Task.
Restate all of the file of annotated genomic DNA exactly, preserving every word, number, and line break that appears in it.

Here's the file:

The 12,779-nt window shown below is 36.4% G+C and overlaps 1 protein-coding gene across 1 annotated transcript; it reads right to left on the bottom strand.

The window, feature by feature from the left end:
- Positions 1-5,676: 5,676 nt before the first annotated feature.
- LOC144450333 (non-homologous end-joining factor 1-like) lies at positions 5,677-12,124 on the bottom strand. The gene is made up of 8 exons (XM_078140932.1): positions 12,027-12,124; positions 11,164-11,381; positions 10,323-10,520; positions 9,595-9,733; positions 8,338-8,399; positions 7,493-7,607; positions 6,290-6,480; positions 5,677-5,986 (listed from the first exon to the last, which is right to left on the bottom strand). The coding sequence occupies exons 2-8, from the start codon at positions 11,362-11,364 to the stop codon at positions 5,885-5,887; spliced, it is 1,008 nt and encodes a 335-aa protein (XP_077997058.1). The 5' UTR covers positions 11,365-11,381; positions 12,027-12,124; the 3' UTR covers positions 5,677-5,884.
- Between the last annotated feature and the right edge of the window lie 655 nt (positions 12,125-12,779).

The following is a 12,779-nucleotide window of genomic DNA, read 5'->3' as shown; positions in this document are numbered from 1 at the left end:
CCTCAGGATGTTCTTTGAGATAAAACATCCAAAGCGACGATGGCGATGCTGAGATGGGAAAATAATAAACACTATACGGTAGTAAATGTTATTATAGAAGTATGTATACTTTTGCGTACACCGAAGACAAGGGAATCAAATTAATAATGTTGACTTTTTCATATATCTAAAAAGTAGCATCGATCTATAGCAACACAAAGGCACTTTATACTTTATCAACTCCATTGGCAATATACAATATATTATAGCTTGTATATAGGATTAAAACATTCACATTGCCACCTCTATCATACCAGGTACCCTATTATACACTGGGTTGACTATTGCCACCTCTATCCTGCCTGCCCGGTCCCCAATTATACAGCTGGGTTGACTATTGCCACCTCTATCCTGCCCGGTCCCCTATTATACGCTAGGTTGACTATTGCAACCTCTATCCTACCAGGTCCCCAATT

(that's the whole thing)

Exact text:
The 12,779-nt window shown below is 36.4% G+C and overlaps 1 protein-coding gene across 1 annotated transcript; it reads right to left on the bottom strand.

The window, feature by feature from the left end:
- Positions 1-5,676: 5,676 nt before the first annotated feature.
- LOC144450333 (non-homologous end-joining factor 1-like) lies at positions 5,677-12,124 on the bottom strand. The gene is made up of 8 exons (XM_078140932.1): positions 12,027-12,124; positions 11,164-11,381; positions 10,323-10,520; positions 9,595-9,733; positions 8,338-8,399; positions 7,493-7,607; positions 6,290-6,480; positions 5,677-5,986 (listed from the first exon to the last, which is right to left on the bottom strand). The coding sequence occupies exons 2-8, from the start codon at positions 11,362-11,364 to the stop codon at positions 5,885-5,887; spliced, it is 1,008 nt and encodes a 335-aa protein (XP_077997058.1). The 5' UTR covers positions 11,365-11,381; positions 12,027-12,124; the 3' UTR covers positions 5,677-5,884.
- Between the last annotated feature and the right edge of the window lie 655 nt (positions 12,125-12,779).

The following is a 12,779-nucleotide window of genomic DNA, read 5'->3' as shown; positions in this document are numbered from 1 at the left end:
CCTCAGGATGTTCTTTGAGATAAAACATCCAAAGCGACGATGGCGATGCTGAGATGGGAAAATAATAAACACTATACGGTAGTAAATGTTATTATAGAAGTATGTATACTTTTGCGTACACCGAAGACAAGGGAATCAAATTAATAATGTTGACTTTTTCATATATCTAAAAAGTAGCATCGATCTATAGCAACACAAAGGCACTTTATACTTTATCAACTCCATTGGCAATATACAATATATTATAGCTTGTATATAGGATTAAAACATTCACATTGCCACCTCTATCATACCAGGTACCCTATTATACACTGGGTTGACTATTGCCACCTCTATCCTGCCTGCCCGGTCCCCAATTATACAGCTGGGTTGACTATTGCCACCTCTATCCTGCCCGGTCCCCTATTATACGCTAGGTTGACTATTGCAACCTCTATCCTACCAGGTCCCCAATT